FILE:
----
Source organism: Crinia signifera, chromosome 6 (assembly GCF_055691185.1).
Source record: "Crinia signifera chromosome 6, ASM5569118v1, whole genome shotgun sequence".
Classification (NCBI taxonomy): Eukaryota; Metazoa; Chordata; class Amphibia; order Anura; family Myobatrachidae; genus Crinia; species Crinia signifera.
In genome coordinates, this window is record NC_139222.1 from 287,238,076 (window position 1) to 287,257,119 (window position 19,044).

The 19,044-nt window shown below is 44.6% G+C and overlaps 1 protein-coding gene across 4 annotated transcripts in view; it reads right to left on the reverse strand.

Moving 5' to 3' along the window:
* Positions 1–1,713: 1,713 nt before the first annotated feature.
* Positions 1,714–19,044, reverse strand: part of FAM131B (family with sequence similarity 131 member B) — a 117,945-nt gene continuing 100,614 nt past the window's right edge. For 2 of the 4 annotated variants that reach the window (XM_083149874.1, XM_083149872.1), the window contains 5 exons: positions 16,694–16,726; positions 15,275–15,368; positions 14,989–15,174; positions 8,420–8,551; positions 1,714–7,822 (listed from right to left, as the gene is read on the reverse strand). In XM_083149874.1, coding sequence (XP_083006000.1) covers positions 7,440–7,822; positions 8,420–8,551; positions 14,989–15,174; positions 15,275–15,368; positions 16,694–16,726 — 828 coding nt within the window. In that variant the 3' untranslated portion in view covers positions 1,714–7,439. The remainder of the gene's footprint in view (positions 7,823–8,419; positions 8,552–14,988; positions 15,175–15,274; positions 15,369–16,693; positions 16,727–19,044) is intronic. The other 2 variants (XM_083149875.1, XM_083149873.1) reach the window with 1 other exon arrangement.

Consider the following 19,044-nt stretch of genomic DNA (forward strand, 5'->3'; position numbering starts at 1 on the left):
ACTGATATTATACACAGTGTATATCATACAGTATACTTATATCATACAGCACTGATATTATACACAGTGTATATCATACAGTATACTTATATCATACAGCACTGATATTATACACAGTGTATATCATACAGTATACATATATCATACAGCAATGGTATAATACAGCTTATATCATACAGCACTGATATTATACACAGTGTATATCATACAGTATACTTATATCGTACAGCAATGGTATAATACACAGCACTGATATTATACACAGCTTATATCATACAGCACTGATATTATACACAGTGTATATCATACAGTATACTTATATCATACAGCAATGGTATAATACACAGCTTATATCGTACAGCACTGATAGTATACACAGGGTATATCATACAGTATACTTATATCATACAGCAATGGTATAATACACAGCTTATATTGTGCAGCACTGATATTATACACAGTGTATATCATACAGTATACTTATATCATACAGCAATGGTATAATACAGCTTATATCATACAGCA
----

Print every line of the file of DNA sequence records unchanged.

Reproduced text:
Source organism: Crinia signifera, chromosome 6 (assembly GCF_055691185.1).
Source record: "Crinia signifera chromosome 6, ASM5569118v1, whole genome shotgun sequence".
Classification (NCBI taxonomy): Eukaryota; Metazoa; Chordata; class Amphibia; order Anura; family Myobatrachidae; genus Crinia; species Crinia signifera.
In genome coordinates, this window is record NC_139222.1 from 287,238,076 (window position 1) to 287,257,119 (window position 19,044).

The 19,044-nt window shown below is 44.6% G+C and overlaps 1 protein-coding gene across 4 annotated transcripts in view; it reads right to left on the reverse strand.

Moving 5' to 3' along the window:
* Positions 1–1,713: 1,713 nt before the first annotated feature.
* Positions 1,714–19,044, reverse strand: part of FAM131B (family with sequence similarity 131 member B) — a 117,945-nt gene continuing 100,614 nt past the window's right edge. For 2 of the 4 annotated variants that reach the window (XM_083149874.1, XM_083149872.1), the window contains 5 exons: positions 16,694–16,726; positions 15,275–15,368; positions 14,989–15,174; positions 8,420–8,551; positions 1,714–7,822 (listed from right to left, as the gene is read on the reverse strand). In XM_083149874.1, coding sequence (XP_083006000.1) covers positions 7,440–7,822; positions 8,420–8,551; positions 14,989–15,174; positions 15,275–15,368; positions 16,694–16,726 — 828 coding nt within the window. In that variant the 3' untranslated portion in view covers positions 1,714–7,439. The remainder of the gene's footprint in view (positions 7,823–8,419; positions 8,552–14,988; positions 15,175–15,274; positions 15,369–16,693; positions 16,727–19,044) is intronic. The other 2 variants (XM_083149875.1, XM_083149873.1) reach the window with 1 other exon arrangement.

Consider the following 19,044-nt stretch of genomic DNA (forward strand, 5'->3'; position numbering starts at 1 on the left):
ACTGATATTATACACAGTGTATATCATACAGTATACTTATATCATACAGCACTGATATTATACACAGTGTATATCATACAGTATACTTATATCATACAGCACTGATATTATACACAGTGTATATCATACAGTATACATATATCATACAGCAATGGTATAATACAGCTTATATCATACAGCACTGATATTATACACAGTGTATATCATACAGTATACTTATATCGTACAGCAATGGTATAATACACAGCACTGATATTATACACAGCTTATATCATACAGCACTGATATTATACACAGTGTATATCATACAGTATACTTATATCATACAGCAATGGTATAATACACAGCTTATATCGTACAGCACTGATAGTATACACAGGGTATATCATACAGTATACTTATATCATACAGCAATGGTATAATACACAGCTTATATTGTGCAGCACTGATATTATACACAGTGTATATCATACAGTATACTTATATCATACAGCAATGGTATAATACAGCTTATATCATACAGCA